• Mon. Jun 17th, 2024

Australian police bust alleged lizard smuggling ring valued at $800,000

[ad_1]

A suspect is taken into custody in Sydney, and some of the 257 lizards were seized by police in New South Wales during the investigation. — NSW Police
A suspect is taken into custody in Sydney, and some of the 257 lizards were seized by police in New South Wales during the investigation. — NSW Police 

Australian authorities have thwarted an illicit smuggling ring attempting to export native lizards and reptiles, estimating the total worth at over 1.2 million Australian dollars ($800,000) to Hong Kong. 

According to CNN, the operation, initiated in September 2023, led to the arrest of three men aged 54, 59, and 31, along with a 41-year-old woman in Sydney, according to a statement from New South Wales Police.

During the investigation, nine packages containing 59 live lizards bound for Hong Kong were intercepted. The police allege that the criminal group captured these native Australian reptiles, keeping them in poor conditions and binding them in small containers for export and profit.

The lizards were worth an average of 5,000 Australian dollars ($3,350) each.—NSW Police
The lizards were worth an average of 5,000 Australian dollars ($3,350) each.—NSW Police

All four suspects are slated to appear in court in January, facing charges related to the illegal export of wildlife. A total of 257 lizards and three snakes were discovered during the probe, both in packages and at addresses associated with the group.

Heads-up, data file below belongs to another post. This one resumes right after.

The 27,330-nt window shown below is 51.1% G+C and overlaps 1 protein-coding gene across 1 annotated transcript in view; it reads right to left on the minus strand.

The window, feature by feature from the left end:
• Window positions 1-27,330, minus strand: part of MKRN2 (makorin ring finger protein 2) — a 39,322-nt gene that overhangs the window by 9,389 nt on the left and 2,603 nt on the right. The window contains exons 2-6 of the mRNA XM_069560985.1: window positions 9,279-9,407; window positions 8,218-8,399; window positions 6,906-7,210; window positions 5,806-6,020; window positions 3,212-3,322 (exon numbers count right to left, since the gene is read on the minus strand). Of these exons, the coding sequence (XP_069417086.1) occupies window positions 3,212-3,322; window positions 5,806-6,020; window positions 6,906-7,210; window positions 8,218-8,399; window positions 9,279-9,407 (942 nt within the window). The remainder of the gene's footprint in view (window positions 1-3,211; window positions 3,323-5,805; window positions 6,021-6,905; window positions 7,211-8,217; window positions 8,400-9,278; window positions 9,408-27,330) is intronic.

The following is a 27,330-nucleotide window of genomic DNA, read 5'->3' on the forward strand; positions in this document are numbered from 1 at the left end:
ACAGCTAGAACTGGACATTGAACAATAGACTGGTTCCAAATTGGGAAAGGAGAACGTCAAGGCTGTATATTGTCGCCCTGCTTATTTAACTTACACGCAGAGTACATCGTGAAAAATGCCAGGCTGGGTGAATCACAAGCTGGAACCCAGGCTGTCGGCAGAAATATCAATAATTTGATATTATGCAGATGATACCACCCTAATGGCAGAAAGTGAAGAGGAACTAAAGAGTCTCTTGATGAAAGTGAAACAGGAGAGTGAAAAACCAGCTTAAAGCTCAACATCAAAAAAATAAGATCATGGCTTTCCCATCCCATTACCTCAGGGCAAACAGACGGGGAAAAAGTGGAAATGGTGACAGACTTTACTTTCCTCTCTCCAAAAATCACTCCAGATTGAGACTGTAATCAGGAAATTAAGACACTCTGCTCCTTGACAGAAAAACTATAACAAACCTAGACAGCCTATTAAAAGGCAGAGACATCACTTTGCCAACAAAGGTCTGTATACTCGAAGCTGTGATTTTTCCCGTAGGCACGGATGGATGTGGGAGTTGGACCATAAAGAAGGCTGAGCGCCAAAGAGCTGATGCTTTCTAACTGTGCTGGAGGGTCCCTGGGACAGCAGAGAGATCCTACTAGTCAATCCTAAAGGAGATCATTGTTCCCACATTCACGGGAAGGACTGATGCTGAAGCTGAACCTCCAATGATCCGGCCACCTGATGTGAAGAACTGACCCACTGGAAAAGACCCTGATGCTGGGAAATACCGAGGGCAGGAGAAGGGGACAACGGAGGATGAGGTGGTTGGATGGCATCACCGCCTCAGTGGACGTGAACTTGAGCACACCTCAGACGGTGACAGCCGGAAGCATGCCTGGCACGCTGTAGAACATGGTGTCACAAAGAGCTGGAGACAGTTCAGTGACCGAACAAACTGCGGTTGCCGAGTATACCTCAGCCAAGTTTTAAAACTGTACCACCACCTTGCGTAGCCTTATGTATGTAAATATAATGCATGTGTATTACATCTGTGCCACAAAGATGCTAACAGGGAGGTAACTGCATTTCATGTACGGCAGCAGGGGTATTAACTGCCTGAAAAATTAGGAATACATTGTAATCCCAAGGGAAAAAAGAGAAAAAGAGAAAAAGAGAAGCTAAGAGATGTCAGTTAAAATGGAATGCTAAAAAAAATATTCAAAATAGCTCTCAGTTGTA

The reptiles were subsequently examined by a vet and released back into the wild after being taken to various zoos and wildlife parks.

The police estimate the value of each lizard at around 5,000 Australian dollars ($3,350), reaching a cumulative total of approximately 1.285 million Australian dollars ($860,000). 

The authorities did not disclose the motive behind the alleged smuggling, but Hong Kong has been known as a hotspot for illegal wildlife trade, given its bustling port and gateway status to mainland China.

The World Wildlife Fund (WWF) Hong Kong notes the increasing popularity of exotic pets in the region, with rare species like turtles, tortoises, snakes, lizards, parrots, sugar gliders, hedgehogs, and scorpions traded as pets, highlighting the challenges associated with wildlife conservation in the face of such illicit activities.

[ad_2]

Source link

Leave a Reply

Your email address will not be published. Required fields are marked *